The entire Georgia state Senate was told to self-quarantine for 14 days after a Republican member showed up to vote despite waiting on a coronavirus test that later came back positive.
Senate leaders said in a statement that the state's health authorities asked all members and staffers to self-quarantine after a senator "had been diagnosed with the novel coronavirus."
The statement also warned that members of the public "who frequent the Capitol should use their best judgment when making a decision to self-quarantine and should contact their primary care provider if they begin to exhibit any symptoms."
Sen. Brandon Beach, a Republican who represents Alpharetta, told The Atlanta Journal-Constitution that he was screened for the new coronavirus on Saturday after experiencing a mild fever and a cough.
"The diagnosis I was given was not coronavirus, but I did get tested for it on Saturday," Beach told the Marietta Daily Journal. "With medication, I felt better by Monday and thought I was in the clear. Today, however, my test came back positive."
He said that he continues to "suffer from a fever and cough" but is "following doctor's orders, including the admonition to stay away from the hospital unless it becomes difficult to breathe."
Lt. Gov. Geoff Duncan and House Speaker David Ralston quickly urged all 236 state lawmakers in both legislative chambers and their staff to isolate themselves until March 30.
Georgia Gov. Brian Kemp, a fellow Republican, said in a radio interview that Beach's actions were a "good example of why people need to do what we're asking them to do."
"The biggest thing is social distance yourself," he said. "If you are sick, do not — do not — go out. Stay home until you can figure out what's going on. Don't go to the doctor. Don't show up at the emergency room. Don't show up at work."
Beach's colleagues were furious that he exposed them and their families to the coronavirus.
"I'm shaking with rage. We were told if we had symptoms to refrain from going to the Capitol on Monday. Senator Brandon Beach knew he was exhibiting symptoms since MARCH THE 10TH!" state Rep. Scot Turner said in a Facebook post. "I have an elderly hospice patient at home. He irresponsibly stayed all day at the Capitol on Monday and exposed all of us."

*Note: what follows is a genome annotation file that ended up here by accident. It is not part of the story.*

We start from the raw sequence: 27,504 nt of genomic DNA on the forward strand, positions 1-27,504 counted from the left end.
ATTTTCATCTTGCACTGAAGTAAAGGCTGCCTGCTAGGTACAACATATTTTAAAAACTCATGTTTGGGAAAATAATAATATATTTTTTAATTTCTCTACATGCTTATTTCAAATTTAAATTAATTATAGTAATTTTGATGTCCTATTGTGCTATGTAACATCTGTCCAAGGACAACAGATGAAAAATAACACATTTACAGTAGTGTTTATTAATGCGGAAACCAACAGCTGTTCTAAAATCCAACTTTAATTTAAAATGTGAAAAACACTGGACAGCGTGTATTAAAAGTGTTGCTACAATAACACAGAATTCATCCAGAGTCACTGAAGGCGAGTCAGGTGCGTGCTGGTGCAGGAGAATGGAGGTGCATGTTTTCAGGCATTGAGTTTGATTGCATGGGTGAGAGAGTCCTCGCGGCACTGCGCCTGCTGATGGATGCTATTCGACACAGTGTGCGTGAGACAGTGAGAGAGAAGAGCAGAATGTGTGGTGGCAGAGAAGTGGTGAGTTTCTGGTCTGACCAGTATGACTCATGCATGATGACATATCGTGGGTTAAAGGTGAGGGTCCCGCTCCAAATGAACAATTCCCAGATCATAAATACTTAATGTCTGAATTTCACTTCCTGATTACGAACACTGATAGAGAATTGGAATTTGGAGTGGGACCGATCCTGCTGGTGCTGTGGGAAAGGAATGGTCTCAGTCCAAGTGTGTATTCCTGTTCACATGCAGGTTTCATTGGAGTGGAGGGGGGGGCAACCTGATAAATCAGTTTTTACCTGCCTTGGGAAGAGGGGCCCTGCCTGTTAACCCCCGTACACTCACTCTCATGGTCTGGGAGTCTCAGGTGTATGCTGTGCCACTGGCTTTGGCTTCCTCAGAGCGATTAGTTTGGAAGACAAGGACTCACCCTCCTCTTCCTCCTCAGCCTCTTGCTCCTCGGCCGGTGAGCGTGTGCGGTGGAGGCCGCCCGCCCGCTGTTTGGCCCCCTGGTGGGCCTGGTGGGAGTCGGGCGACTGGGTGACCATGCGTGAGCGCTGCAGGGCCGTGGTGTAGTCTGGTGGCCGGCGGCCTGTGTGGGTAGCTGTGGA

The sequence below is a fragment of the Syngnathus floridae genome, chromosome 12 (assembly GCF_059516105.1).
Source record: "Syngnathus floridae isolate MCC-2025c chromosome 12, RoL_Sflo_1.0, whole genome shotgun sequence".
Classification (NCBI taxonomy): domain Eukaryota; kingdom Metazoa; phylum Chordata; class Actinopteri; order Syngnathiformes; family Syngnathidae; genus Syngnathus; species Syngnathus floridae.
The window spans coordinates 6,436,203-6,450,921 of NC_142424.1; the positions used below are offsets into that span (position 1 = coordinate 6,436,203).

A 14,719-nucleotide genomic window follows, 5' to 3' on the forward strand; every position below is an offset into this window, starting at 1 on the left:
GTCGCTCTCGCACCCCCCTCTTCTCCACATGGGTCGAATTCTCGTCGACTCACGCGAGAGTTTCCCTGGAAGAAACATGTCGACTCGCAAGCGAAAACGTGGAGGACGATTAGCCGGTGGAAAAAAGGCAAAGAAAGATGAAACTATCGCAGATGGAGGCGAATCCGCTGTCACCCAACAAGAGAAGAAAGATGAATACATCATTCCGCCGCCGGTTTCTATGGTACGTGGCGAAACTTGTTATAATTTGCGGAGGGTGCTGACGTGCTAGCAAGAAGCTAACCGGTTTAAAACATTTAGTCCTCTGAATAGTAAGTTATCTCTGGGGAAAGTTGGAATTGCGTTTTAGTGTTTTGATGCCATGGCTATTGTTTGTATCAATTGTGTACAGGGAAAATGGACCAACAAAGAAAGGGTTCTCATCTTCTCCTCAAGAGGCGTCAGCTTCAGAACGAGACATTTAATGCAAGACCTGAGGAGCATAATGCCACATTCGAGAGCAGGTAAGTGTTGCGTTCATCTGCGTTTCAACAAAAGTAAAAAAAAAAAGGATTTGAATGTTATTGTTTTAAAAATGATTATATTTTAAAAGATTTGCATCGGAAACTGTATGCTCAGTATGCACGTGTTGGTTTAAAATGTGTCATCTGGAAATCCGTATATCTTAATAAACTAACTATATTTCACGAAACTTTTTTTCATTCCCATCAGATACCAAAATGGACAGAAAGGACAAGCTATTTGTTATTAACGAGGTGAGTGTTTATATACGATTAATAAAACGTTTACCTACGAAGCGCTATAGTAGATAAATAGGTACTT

The news comes as two members of Congress tested positive for the virus on Wednesday.
Rep. Mario Diaz-Balart, R-Fla., announced he tested positive for COVID-19 and urged the public to take the virus "extremely seriously." Rep. Ben McAdams, D-Utah, announced that he tested positive shortly after that and said he would self-quarantine. Both congressmen are in "good condition," said the Office of the Attending Physician, according to CNN.
A congressional aide told the network that the Capitol physician's office is reaching out to members who may have had contact with the two lawmakers.
Rep. Steve Scalise, R-La., the No. 2 Republican in the House, told the outlet he would self-quarantine because he held an "extended meeting" with Diaz-Balart last week. Reps. Stephanie Murphy, D-Fla., Ann Wagner, R-Mo., and Kathleen Rice, D-N.Y., all said they would also self-quarantine because of contact with either Diaz-Balart or McAdams.
A bipartisan group of House members urged leaders to allow remote voting during the coronavirus crisis.
"We are undermining our unified bipartisan message to the American people when we come together in the crowded House floor to vote," the lawmakers said. "The image of over 430 members and approximately 100 staffers clustered together on the House floor during votes is inconsistent with public health guidance from public health officials."